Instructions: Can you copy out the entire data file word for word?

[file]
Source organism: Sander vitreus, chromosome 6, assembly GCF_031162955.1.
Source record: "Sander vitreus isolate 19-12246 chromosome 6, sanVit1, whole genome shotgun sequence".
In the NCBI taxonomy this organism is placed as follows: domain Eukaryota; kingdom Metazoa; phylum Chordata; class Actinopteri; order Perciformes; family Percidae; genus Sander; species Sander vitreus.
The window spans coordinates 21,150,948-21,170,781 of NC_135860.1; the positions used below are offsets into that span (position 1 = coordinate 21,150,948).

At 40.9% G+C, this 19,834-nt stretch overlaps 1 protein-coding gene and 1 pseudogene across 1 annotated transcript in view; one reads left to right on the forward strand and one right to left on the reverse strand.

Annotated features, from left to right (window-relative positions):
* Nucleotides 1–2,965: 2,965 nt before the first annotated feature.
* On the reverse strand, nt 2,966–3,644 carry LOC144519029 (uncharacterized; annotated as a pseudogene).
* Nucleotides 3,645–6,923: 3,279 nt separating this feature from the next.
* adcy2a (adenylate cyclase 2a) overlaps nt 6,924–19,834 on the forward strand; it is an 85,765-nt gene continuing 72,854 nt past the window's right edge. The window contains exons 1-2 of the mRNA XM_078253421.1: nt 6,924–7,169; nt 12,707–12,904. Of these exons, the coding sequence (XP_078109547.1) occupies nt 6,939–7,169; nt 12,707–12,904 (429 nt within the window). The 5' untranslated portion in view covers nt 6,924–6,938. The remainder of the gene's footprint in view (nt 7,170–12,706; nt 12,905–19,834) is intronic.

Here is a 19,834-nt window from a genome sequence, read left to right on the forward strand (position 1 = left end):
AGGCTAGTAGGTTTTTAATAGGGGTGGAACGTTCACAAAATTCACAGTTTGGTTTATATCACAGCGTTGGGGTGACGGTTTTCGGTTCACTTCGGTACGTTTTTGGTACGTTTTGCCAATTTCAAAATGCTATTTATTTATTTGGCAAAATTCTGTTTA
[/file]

Source organism: Sander vitreus, chromosome 6, assembly GCF_031162955.1.
Source record: "Sander vitreus isolate 19-12246 chromosome 6, sanVit1, whole genome shotgun sequence".
In the NCBI taxonomy this organism is placed as follows: domain Eukaryota; kingdom Metazoa; phylum Chordata; class Actinopteri; order Perciformes; family Percidae; genus Sander; species Sander vitreus.
The window spans coordinates 21,150,948-21,170,781 of NC_135860.1; the positions used below are offsets into that span (position 1 = coordinate 21,150,948).

At 40.9% G+C, this 19,834-nt stretch overlaps 1 protein-coding gene and 1 pseudogene across 1 annotated transcript in view; one reads left to right on the forward strand and one right to left on the reverse strand.

Annotated features, from left to right (window-relative positions):
* Nucleotides 1–2,965: 2,965 nt before the first annotated feature.
* On the reverse strand, nt 2,966–3,644 carry LOC144519029 (uncharacterized; annotated as a pseudogene).
* Nucleotides 3,645–6,923: 3,279 nt separating this feature from the next.
* adcy2a (adenylate cyclase 2a) overlaps nt 6,924–19,834 on the forward strand; it is an 85,765-nt gene continuing 72,854 nt past the window's right edge. The window contains exons 1-2 of the mRNA XM_078253421.1: nt 6,924–7,169; nt 12,707–12,904. Of these exons, the coding sequence (XP_078109547.1) occupies nt 6,939–7,169; nt 12,707–12,904 (429 nt within the window). The 5' untranslated portion in view covers nt 6,924–6,938. The remainder of the gene's footprint in view (nt 7,170–12,706; nt 12,905–19,834) is intronic.

Here is a 19,834-nt window from a genome sequence, read left to right on the forward strand (position 1 = left end):
AGGCTAGTAGGTTTTTAATAGGGGTGGAACGTTCACAAAATTCACAGTTTGGTTTATATCACAGCGTTGGGGTGACGGTTTTCGGTTCACTTCGGTACGTTTTTGGTACGTTTTGCCAATTTCAAAATGCTATTTATTTATTTGGCAAAATTCTGTTTA